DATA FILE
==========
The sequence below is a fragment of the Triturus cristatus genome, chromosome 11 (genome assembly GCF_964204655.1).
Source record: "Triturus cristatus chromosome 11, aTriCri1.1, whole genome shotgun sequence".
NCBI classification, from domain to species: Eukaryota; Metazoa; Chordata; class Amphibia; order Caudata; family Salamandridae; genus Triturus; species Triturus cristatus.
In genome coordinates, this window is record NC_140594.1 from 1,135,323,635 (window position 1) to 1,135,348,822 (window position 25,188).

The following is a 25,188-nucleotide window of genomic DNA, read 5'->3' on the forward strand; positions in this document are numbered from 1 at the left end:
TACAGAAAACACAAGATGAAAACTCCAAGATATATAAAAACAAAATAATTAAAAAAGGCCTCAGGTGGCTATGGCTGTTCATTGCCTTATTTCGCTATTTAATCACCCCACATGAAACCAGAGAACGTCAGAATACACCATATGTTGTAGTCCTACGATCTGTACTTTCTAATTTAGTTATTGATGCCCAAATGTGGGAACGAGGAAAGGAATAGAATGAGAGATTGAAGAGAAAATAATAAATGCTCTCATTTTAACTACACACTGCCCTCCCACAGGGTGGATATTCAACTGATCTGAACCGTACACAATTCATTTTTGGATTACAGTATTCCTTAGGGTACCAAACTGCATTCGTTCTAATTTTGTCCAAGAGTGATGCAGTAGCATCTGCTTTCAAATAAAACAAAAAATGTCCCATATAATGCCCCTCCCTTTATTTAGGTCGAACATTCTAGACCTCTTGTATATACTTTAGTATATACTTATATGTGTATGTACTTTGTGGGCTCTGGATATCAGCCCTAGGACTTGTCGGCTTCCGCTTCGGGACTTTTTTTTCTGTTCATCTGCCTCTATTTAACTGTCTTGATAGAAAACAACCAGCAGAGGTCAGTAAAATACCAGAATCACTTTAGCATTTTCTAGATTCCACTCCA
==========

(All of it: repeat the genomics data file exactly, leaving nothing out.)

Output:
The sequence below is a fragment of the Triturus cristatus genome, chromosome 11 (genome assembly GCF_964204655.1).
Source record: "Triturus cristatus chromosome 11, aTriCri1.1, whole genome shotgun sequence".
NCBI classification, from domain to species: Eukaryota; Metazoa; Chordata; class Amphibia; order Caudata; family Salamandridae; genus Triturus; species Triturus cristatus.
In genome coordinates, this window is record NC_140594.1 from 1,135,323,635 (window position 1) to 1,135,348,822 (window position 25,188).

The following is a 25,188-nucleotide window of genomic DNA, read 5'->3' on the forward strand; positions in this document are numbered from 1 at the left end:
TACAGAAAACACAAGATGAAAACTCCAAGATATATAAAAACAAAATAATTAAAAAAGGCCTCAGGTGGCTATGGCTGTTCATTGCCTTATTTCGCTATTTAATCACCCCACATGAAACCAGAGAACGTCAGAATACACCATATGTTGTAGTCCTACGATCTGTACTTTCTAATTTAGTTATTGATGCCCAAATGTGGGAACGAGGAAAGGAATAGAATGAGAGATTGAAGAGAAAATAATAAATGCTCTCATTTTAACTACACACTGCCCTCCCACAGGGTGGATATTCAACTGATCTGAACCGTACACAATTCATTTTTGGATTACAGTATTCCTTAGGGTACCAAACTGCATTCGTTCTAATTTTGTCCAAGAGTGATGCAGTAGCATCTGCTTTCAAATAAAACAAAAAATGTCCCATATAATGCCCCTCCCTTTATTTAGGTCGAACATTCTAGACCTCTTGTATATACTTTAGTATATACTTATATGTGTATGTACTTTGTGGGCTCTGGATATCAGCCCTAGGACTTGTCGGCTTCCGCTTCGGGACTTTTTTTTCTGTTCATCTGCCTCTATTTAACTGTCTTGATAGAAAACAACCAGCAGAGGTCAGTAAAATACCAGAATCACTTTAGCATTTTCTAGATTCCACTCCA